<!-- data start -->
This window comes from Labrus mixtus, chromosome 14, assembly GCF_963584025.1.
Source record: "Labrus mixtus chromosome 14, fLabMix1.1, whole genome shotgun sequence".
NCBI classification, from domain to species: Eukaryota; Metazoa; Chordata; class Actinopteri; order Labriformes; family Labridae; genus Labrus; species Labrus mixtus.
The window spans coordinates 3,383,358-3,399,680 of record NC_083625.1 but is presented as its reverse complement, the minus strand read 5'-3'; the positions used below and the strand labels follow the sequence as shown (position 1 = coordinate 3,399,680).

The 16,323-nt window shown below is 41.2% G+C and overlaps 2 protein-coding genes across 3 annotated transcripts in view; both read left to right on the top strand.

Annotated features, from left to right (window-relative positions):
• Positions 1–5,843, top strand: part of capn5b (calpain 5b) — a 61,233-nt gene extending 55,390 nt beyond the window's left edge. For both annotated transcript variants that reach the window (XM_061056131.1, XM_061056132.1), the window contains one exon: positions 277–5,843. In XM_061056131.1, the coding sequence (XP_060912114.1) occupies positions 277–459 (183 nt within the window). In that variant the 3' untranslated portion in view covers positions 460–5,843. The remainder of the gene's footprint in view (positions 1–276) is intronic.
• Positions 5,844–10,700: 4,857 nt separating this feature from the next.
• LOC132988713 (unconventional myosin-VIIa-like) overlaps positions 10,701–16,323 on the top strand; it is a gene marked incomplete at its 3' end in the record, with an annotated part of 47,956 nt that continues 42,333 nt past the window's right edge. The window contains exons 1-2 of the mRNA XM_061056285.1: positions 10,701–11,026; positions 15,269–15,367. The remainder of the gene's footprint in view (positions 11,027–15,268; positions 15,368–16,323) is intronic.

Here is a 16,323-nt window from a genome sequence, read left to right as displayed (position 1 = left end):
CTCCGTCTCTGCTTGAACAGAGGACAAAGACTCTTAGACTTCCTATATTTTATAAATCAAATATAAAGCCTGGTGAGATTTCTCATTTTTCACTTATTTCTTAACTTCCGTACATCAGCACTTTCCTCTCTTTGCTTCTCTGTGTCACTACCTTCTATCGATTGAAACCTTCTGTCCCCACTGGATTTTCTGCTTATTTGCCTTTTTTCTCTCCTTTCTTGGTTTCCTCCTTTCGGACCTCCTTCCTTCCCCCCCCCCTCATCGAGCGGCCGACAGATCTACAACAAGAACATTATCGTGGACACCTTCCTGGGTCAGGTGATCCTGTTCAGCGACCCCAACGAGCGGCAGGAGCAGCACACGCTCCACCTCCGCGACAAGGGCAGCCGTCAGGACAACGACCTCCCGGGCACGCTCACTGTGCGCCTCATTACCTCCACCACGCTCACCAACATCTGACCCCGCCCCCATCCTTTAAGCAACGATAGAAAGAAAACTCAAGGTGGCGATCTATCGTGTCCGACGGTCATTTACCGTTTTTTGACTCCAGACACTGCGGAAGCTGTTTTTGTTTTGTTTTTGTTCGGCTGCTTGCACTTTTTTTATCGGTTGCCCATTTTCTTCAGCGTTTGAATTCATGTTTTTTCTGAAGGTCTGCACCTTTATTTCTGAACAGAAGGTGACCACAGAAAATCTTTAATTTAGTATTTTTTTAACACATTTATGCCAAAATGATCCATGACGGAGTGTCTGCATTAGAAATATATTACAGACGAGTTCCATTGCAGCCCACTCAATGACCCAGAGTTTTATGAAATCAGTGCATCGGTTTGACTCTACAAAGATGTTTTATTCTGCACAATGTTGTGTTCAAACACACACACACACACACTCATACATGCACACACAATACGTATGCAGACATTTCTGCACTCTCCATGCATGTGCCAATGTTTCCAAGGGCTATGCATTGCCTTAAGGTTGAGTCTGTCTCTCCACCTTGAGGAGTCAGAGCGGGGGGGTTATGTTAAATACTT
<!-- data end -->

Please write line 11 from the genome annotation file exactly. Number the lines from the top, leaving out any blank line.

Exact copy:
CTCCGTCTCTGCTTGAACAGAGGACAAAGACTCTTAGACTTCCTATATTTTATAAATCAAATATAAAGCCTGGTGAGATTTCTCATTTTTCACTTATTTCTTAACTTCCGTACATCAGCACTTTCCTCTCTTTGCTTCTCTGTGTCACTACCTTCTATCGATTGAAACCTTCTGTCCCCACTGGATTTTCTGCTTATTTGCCTTTTTTCTCTCCTTTCTTGGTTTCCTCCTTTCGGACCTCCTTCCTTCCCCCCCCCCTCATCGAGCGGCCGACAGATCTACAACAAGAACATTATCGTGGACACCTTCCTGGGTCAGGTGATCCTGTTCAGCGACCCCAACGAGCGGCAGGAGCAGCACACGCTCCACCTCCGCGACAAGGGCAGCCGTCAGGACAACGACCTCCCGGGCACGCTCACTGTGCGCCTCATTACCTCCACCACGCTCACCAACATCTGACCCCGCCCCCATCCTTTAAGCAACGATAGAAAGAAAACTCAAGGTGGCGATCTATCGTGTCCGACGGTCATTTACCGTTTTTTGACTCCAGACACTGCGGAAGCTGTTTTTGTTTTGTTTTTGTTCGGCTGCTTGCACTTTTTTTATCGGTTGCCCATTTTCTTCAGCGTTTGAATTCATGTTTTTTCTGAAGGTCTGCACCTTTATTTCTGAACAGAAGGTGACCACAGAAAATCTTTAATTTAGTATTTTTTTAACACATTTATGCCAAAATGATCCATGACGGAGTGTCTGCATTAGAAATATATTACAGACGAGTTCCATTGCAGCCCACTCAATGACCCAGAGTTTTATGAAATCAGTGCATCGGTTTGACTCTACAAAGATGTTTTATTCTGCACAATGTTGTGTTCAAACACACACACACACACACTCATACATGCACACACAATACGTATGCAGACATTTCTGCACTCTCCATGCATGTGCCAATGTTTCCAAGGGCTATGCATTGCCTTAAGGTTGAGTCTGTCTCTCCACCTTGAGGAGTCAGAGCGGGGGGGTTATGTTAAATACTT